Montana Senate Bill 379 gives a few landowners veto power over zoning. I used GIS data to do a quick calculation of how that would play out in some Gallatin County zoning districts:
|Zoning District||Distinct owners||Owners of 40% of Land||Share of owners required to protest zoning acts|
|Bear Canyon District||84||5||6.0%|
|Sypes Canyon #1||24||7||29.2%|
|Trail Creek District||339||10||2.9%|
In remaining Gallatin County, 263 out of 42,576 distinct owners (less than 1%) could block zoning, but my calculations are incorrect because of missing data and the presence of Bozeman in the middle, but the truth is probably not too different from the calculations above.
In fact, the table above understates how dramatically this legislation moves toward a principle of “one acre, one vote.” First, represented “owners” in each district aren’t necessarily people; corporations and trusts get a vote in zoning protests too. Second, non-landowners are completely disenfranchised, even though as residents and citizens they still have an interest in land use policy.
Since MT legislators have already tried to override federal powers in a number of bills this session, perhaps next session they can introduce a MT-specific preamble to the US Constitution,
We the People Landowners of the United States, in Order to form a more perfect Union Subdivision, establish Justice, insure domestic Tranquility Profitability, provide for the common aristocracy’s defence, promote the general Welfare Subservience, and secure the Blessings of Liberty Property to ourselves and our Posterity, do ordain and establish this Constitution for the United States of America, LLC.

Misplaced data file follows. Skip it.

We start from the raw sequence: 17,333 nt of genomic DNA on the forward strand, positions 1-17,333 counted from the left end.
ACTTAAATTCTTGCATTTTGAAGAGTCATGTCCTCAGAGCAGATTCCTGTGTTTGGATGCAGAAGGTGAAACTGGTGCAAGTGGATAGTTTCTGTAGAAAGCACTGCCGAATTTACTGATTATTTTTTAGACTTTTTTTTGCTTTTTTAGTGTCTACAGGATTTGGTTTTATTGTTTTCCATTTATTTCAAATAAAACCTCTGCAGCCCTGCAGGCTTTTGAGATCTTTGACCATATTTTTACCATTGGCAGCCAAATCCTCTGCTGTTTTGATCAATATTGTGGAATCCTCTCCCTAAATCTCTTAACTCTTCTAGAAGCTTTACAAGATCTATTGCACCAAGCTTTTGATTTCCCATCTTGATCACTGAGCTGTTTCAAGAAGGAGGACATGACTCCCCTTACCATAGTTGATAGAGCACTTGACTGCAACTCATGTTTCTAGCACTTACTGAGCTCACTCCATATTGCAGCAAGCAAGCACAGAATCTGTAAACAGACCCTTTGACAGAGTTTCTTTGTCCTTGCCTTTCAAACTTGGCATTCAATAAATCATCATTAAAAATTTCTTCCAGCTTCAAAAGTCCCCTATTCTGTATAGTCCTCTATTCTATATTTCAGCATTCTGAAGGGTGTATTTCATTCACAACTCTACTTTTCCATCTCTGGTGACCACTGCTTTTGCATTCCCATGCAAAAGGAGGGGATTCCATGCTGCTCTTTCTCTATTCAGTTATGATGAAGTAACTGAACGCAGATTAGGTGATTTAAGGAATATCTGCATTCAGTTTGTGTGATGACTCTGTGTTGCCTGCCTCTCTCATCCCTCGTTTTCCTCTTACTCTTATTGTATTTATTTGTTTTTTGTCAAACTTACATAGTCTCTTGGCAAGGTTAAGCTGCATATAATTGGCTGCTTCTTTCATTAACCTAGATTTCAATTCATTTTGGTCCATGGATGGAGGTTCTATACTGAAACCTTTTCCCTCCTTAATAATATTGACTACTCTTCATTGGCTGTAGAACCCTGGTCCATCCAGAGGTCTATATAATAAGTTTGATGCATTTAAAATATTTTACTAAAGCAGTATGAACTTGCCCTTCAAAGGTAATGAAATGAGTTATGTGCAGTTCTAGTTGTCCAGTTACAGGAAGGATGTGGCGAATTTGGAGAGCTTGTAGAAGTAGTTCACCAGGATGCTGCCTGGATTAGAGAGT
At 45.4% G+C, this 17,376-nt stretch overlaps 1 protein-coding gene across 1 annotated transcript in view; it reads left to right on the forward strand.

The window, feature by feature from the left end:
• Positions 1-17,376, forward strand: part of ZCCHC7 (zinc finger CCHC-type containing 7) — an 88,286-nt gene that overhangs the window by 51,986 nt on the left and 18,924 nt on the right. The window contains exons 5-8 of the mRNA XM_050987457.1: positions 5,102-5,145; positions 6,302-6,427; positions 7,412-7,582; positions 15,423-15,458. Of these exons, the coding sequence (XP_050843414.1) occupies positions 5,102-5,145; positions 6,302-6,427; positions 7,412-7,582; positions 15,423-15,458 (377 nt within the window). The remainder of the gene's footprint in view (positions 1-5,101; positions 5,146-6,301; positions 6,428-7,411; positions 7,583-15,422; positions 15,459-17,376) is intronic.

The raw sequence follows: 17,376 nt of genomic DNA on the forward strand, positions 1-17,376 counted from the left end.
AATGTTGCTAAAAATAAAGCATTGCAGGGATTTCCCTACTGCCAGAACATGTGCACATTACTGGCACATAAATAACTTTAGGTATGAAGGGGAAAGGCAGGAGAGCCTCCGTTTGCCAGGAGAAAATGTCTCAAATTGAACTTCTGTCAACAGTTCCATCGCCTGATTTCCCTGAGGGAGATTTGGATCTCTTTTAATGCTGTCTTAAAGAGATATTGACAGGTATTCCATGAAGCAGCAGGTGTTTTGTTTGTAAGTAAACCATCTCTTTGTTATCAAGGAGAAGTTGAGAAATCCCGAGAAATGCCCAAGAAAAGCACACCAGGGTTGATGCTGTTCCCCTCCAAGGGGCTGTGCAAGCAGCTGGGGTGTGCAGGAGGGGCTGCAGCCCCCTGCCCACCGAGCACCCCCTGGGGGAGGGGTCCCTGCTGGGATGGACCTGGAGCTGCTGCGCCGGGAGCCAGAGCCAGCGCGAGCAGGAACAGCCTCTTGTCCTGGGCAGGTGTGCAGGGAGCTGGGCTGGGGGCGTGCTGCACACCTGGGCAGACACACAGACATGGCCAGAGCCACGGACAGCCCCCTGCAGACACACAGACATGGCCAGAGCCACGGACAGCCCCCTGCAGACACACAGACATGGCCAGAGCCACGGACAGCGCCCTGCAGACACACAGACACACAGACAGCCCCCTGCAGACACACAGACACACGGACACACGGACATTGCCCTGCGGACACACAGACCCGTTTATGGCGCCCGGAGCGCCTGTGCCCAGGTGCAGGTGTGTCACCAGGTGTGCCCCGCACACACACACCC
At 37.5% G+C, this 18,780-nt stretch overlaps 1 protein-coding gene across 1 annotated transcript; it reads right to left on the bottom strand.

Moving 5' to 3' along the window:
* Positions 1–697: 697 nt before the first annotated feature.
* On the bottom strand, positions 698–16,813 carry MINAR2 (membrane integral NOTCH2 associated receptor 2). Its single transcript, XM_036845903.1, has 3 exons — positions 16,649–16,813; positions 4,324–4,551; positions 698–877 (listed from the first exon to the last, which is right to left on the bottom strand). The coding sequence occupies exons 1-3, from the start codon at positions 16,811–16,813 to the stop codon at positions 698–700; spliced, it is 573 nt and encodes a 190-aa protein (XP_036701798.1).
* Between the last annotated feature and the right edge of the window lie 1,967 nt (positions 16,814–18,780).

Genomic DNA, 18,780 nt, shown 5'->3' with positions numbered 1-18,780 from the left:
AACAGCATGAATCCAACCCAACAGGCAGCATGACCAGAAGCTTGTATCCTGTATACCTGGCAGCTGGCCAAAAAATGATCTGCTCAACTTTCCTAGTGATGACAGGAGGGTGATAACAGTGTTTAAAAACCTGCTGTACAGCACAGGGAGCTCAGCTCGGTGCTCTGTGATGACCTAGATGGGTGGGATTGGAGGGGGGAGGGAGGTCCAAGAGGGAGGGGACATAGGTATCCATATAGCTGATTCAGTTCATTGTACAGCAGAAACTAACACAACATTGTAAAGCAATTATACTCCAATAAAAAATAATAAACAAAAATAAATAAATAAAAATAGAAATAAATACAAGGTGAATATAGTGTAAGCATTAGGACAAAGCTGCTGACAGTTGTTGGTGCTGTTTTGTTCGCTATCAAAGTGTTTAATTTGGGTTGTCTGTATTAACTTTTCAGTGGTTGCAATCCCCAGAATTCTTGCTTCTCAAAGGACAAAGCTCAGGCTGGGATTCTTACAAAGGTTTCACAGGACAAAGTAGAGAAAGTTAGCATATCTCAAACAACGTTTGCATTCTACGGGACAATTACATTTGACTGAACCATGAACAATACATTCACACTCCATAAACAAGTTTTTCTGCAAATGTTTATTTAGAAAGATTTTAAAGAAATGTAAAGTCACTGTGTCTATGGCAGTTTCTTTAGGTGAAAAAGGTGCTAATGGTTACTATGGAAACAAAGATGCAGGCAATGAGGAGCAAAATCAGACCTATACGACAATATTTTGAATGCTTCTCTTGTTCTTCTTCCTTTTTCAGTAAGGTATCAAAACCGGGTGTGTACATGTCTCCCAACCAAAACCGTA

I hope that there is in fact some valid underlying intent to SB379. My guess is that it’s fear of a fairness issue: that the rabble will acquire their small lots, then seek to use zoning to lock up all land remaining in large undeveloped parcels, to preserve views and resources. So far, this is a strictly theoretical problem. County commissions, and a lot of MT voters, are a conservative lot, which militates against such developments, and agriculture and forestry are protected from zoning anyway. If there’s any real need for policy here, surely there is a means to achieve it that doesn’t do such violence to democracy.
If the real goal is to create a de facto zoning ban, by making it impossible to create districts or amend regulations, then the legislature should simply de-authorize zoning. But, following the wingwalker’s rule (don’t let go of one thing until you’ve got hold of another), they should first come up with an incentive system that achieves the purposes of zoning more flexibly.